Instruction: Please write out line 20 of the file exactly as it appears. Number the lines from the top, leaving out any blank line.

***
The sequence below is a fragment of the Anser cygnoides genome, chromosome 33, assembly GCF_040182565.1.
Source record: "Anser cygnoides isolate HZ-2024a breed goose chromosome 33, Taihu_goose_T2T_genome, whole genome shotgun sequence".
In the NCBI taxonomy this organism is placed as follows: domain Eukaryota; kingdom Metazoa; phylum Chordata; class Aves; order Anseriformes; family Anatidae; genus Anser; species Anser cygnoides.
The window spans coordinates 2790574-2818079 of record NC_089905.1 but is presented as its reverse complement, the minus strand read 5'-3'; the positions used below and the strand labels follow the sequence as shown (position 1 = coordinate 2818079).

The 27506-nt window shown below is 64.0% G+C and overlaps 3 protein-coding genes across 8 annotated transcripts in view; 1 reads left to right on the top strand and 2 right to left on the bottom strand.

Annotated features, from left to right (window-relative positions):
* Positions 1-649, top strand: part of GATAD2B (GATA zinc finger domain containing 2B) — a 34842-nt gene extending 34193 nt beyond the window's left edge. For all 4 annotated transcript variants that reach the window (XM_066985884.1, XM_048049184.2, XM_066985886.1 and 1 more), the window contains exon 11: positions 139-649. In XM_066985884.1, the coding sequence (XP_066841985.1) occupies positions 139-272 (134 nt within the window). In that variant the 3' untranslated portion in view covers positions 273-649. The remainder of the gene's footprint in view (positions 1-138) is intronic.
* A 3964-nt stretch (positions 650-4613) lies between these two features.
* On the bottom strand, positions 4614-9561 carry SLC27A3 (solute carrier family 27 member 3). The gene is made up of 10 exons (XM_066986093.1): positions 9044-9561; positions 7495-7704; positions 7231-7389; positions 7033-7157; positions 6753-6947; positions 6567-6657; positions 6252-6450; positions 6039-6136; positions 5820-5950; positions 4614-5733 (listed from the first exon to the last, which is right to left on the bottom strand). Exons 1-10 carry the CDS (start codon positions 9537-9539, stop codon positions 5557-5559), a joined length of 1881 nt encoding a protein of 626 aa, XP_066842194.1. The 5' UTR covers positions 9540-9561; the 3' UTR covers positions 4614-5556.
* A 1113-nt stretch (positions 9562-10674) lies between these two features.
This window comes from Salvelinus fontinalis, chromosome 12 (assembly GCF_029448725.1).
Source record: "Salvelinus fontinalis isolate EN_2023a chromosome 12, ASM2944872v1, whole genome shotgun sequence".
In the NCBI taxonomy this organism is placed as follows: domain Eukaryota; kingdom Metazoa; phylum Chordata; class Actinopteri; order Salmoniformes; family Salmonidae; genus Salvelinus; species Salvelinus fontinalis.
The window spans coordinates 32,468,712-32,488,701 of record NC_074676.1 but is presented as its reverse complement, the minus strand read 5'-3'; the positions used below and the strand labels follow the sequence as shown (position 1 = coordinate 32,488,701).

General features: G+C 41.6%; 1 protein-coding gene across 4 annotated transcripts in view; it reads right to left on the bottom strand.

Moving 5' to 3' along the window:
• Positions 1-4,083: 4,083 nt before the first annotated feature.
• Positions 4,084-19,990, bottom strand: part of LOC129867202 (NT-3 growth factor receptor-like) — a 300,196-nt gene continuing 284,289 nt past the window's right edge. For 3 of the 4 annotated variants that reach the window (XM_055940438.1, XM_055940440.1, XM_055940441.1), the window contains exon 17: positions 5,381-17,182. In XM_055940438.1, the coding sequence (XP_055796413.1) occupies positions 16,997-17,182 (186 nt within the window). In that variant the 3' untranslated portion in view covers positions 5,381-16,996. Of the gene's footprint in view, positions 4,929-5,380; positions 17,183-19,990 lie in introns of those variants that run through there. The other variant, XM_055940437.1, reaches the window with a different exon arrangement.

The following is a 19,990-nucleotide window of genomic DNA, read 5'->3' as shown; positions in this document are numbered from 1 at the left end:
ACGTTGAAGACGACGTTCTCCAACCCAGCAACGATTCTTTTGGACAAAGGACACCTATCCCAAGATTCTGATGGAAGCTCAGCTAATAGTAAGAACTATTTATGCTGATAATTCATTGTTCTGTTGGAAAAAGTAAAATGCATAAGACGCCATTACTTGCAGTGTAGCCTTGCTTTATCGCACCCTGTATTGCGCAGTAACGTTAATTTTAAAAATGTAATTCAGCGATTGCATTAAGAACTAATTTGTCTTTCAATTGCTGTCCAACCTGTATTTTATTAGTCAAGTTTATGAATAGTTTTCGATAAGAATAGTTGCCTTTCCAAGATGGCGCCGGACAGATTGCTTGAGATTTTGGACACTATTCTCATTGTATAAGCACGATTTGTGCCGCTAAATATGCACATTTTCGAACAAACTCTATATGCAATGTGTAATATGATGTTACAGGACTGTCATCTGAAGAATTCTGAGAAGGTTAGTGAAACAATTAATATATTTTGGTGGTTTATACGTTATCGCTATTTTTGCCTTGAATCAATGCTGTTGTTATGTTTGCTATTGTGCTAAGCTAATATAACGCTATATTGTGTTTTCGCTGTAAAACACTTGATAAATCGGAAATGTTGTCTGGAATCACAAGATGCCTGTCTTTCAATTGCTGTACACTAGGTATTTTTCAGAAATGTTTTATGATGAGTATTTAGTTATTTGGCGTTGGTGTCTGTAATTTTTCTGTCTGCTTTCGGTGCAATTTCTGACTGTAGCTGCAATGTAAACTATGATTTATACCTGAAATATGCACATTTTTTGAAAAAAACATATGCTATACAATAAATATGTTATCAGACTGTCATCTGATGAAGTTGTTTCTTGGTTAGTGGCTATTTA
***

ACGTTGAAGACGACGTTCTCCAACCCAGCAACGATTCTTTTGGACAAAGGACACCTATCCCAAGATTCTGATGGAAGCTCAGCTAATAGTAAGAACTATTTATGCTGATAATTCATTGTTCTGTTGGAAAAAGTAAAATGCATAAGACGCCATTACTTGCAGTGTAGCCTTGCTTTATCGCACCCTGTATTGCGCAGTAACGTTAATTTTAAAAATGTAATTCAGCGATTGCATTAAGAACTAATTTGTCTTTCAATTGCTGTCCAACCTGTATTTTATTAGTCAAGTTTATGAATAGTTTTCGATAAGAATAGTTGCCTTTCCAAGATGGCGCCGGACAGATTGCTTGAGATTTTGGACACTATTCTCATTGTATAAGCACGATTTGTGCCGCTAAATATGCACATTTTCGAACAAACTCTATATGCAATGTGTAATATGATGTTACAGGACTGTCATCTGAAGAATTCTGAGAAGGTTAGTGAAACAATTAATATATTTTGGTGGTTTATACGTTATCGCTATTTTTGCCTTGAATCAATGCTGTTGTTATGTTTGCTATTGTGCTAAGCTAATATAACGCTATATTGTGTTTTCGCTGTAAAACACTTGATAAATCGGAAATGTTGTCTGGAATCACAAGATGCCTGTCTTTCAATTGCTGTACACTAGGTATTTTTCAGAAATGTTTTATGATGAGTATTTAGTTATTTGGCGTTGGTGTCTGTAATTTTTCTGTCTGCTTTCGGTGCAATTTCTGACTGTAGCTGCAATGTAAACTATGATTTATACCTGAAATATGCACATTTTTTGAAAAAAACATATGCTATACAATAAATATGTTATCAGACTGTCATCTGATGAAGTTGTTTCTTGGTTAGTGGCTATTTA